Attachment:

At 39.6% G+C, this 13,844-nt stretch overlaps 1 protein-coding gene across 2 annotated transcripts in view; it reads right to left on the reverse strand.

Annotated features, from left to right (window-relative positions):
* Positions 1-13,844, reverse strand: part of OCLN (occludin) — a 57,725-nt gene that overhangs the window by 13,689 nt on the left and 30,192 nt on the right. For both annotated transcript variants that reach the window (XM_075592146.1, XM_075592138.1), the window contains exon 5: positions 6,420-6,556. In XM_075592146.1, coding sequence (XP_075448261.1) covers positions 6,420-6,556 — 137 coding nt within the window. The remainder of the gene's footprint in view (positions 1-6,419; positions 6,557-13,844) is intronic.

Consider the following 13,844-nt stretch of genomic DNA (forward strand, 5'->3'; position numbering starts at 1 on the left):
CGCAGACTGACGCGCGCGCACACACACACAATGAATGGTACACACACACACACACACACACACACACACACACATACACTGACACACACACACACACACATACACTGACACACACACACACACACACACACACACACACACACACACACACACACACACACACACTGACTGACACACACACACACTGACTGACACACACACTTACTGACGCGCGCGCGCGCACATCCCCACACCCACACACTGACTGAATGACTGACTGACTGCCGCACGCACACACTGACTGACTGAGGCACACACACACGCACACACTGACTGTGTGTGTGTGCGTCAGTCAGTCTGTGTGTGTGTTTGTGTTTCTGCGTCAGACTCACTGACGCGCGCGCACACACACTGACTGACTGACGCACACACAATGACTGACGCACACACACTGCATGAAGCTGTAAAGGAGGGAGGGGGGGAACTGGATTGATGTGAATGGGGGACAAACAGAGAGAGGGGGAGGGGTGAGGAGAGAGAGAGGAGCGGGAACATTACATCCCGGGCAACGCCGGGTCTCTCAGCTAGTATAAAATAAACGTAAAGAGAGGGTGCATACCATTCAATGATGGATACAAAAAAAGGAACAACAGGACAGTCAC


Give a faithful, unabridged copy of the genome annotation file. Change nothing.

At 39.6% G+C, this 13,844-nt stretch overlaps 1 protein-coding gene across 2 annotated transcripts in view; it reads right to left on the reverse strand.

Annotated features, from left to right (window-relative positions):
* Positions 1-13,844, reverse strand: part of OCLN (occludin) — a 57,725-nt gene that overhangs the window by 13,689 nt on the left and 30,192 nt on the right. For both annotated transcript variants that reach the window (XM_075592146.1, XM_075592138.1), the window contains exon 5: positions 6,420-6,556. In XM_075592146.1, coding sequence (XP_075448261.1) covers positions 6,420-6,556 — 137 coding nt within the window. The remainder of the gene's footprint in view (positions 1-6,419; positions 6,557-13,844) is intronic.

Consider the following 13,844-nt stretch of genomic DNA (forward strand, 5'->3'; position numbering starts at 1 on the left):
CGCAGACTGACGCGCGCGCACACACACACAATGAATGGTACACACACACACACACACACACACACACACACACATACACTGACACACACACACACACACATACACTGACACACACACACACACACACACACACACACACACACACACACACACACACACACACACTGACTGACACACACACACACTGACTGACACACACACTTACTGACGCGCGCGCGCGCACATCCCCACACCCACACACTGACTGAATGACTGACTGACTGCCGCACGCACACACTGACTGACTGAGGCACACACACACGCACACACTGACTGTGTGTGTGTGCGTCAGTCAGTCTGTGTGTGTGTTTGTGTTTCTGCGTCAGACTCACTGACGCGCGCGCACACACACTGACTGACTGACGCACACACAATGACTGACGCACACACACTGCATGAAGCTGTAAAGGAGGGAGGGGGGGAACTGGATTGATGTGAATGGGGGACAAACAGAGAGAGGGGGAGGGGTGAGGAGAGAGAGAGGAGCGGGAACATTACATCCCGGGCAACGCCGGGTCTCTCAGCTAGTATAAAATAAACGTAAAGAGAGGGTGCATACCATTCAATGATGGATACAAAAAAAGGAACAACAGGACAGTCAC